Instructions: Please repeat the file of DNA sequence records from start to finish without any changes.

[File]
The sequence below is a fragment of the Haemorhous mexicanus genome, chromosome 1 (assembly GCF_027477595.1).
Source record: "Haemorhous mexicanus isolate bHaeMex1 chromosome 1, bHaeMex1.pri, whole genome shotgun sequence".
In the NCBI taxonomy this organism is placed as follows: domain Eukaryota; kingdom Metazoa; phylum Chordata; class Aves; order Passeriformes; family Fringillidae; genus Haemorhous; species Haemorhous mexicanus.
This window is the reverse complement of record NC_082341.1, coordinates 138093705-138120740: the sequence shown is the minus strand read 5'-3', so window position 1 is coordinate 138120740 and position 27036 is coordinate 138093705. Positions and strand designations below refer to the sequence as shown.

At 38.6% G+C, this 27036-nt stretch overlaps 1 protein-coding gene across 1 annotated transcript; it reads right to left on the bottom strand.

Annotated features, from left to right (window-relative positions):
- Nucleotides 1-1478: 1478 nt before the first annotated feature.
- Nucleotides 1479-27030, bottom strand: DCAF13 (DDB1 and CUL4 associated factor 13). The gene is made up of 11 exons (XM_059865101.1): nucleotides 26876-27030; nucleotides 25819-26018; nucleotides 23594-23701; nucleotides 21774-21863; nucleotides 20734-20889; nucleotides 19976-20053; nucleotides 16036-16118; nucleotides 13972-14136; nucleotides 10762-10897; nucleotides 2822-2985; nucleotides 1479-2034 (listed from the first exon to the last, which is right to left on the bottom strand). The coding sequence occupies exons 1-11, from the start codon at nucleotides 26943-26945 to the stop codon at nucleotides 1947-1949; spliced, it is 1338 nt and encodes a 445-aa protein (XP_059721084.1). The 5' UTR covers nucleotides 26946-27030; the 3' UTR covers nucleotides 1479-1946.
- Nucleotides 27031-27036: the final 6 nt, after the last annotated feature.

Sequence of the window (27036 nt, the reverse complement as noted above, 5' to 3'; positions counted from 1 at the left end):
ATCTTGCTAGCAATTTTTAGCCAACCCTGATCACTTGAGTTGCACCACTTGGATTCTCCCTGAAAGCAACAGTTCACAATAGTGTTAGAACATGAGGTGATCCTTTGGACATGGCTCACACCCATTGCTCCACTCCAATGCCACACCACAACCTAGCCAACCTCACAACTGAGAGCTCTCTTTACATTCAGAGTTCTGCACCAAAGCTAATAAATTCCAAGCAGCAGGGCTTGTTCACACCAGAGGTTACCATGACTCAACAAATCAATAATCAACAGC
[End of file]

The sequence below is a fragment of the Haemorhous mexicanus genome, chromosome 1 (assembly GCF_027477595.1).
Source record: "Haemorhous mexicanus isolate bHaeMex1 chromosome 1, bHaeMex1.pri, whole genome shotgun sequence".
In the NCBI taxonomy this organism is placed as follows: domain Eukaryota; kingdom Metazoa; phylum Chordata; class Aves; order Passeriformes; family Fringillidae; genus Haemorhous; species Haemorhous mexicanus.
This window is the reverse complement of record NC_082341.1, coordinates 138093705-138120740: the sequence shown is the minus strand read 5'-3', so window position 1 is coordinate 138120740 and position 27036 is coordinate 138093705. Positions and strand designations below refer to the sequence as shown.

At 38.6% G+C, this 27036-nt stretch overlaps 1 protein-coding gene across 1 annotated transcript; it reads right to left on the bottom strand.

Annotated features, from left to right (window-relative positions):
- Nucleotides 1-1478: 1478 nt before the first annotated feature.
- Nucleotides 1479-27030, bottom strand: DCAF13 (DDB1 and CUL4 associated factor 13). The gene is made up of 11 exons (XM_059865101.1): nucleotides 26876-27030; nucleotides 25819-26018; nucleotides 23594-23701; nucleotides 21774-21863; nucleotides 20734-20889; nucleotides 19976-20053; nucleotides 16036-16118; nucleotides 13972-14136; nucleotides 10762-10897; nucleotides 2822-2985; nucleotides 1479-2034 (listed from the first exon to the last, which is right to left on the bottom strand). The coding sequence occupies exons 1-11, from the start codon at nucleotides 26943-26945 to the stop codon at nucleotides 1947-1949; spliced, it is 1338 nt and encodes a 445-aa protein (XP_059721084.1). The 5' UTR covers nucleotides 26946-27030; the 3' UTR covers nucleotides 1479-1946.
- Nucleotides 27031-27036: the final 6 nt, after the last annotated feature.

Sequence of the window (27036 nt, the reverse complement as noted above, 5' to 3'; positions counted from 1 at the left end):
ATCTTGCTAGCAATTTTTAGCCAACCCTGATCACTTGAGTTGCACCACTTGGATTCTCCCTGAAAGCAACAGTTCACAATAGTGTTAGAACATGAGGTGATCCTTTGGACATGGCTCACACCCATTGCTCCACTCCAATGCCACACCACAACCTAGCCAACCTCACAACTGAGAGCTCTCTTTACATTCAGAGTTCTGCACCAAAGCTAATAAATTCCAAGCAGCAGGGCTTGTTCACACCAGAGGTTACCATGACTCAACAAATCAATAATCAACAGC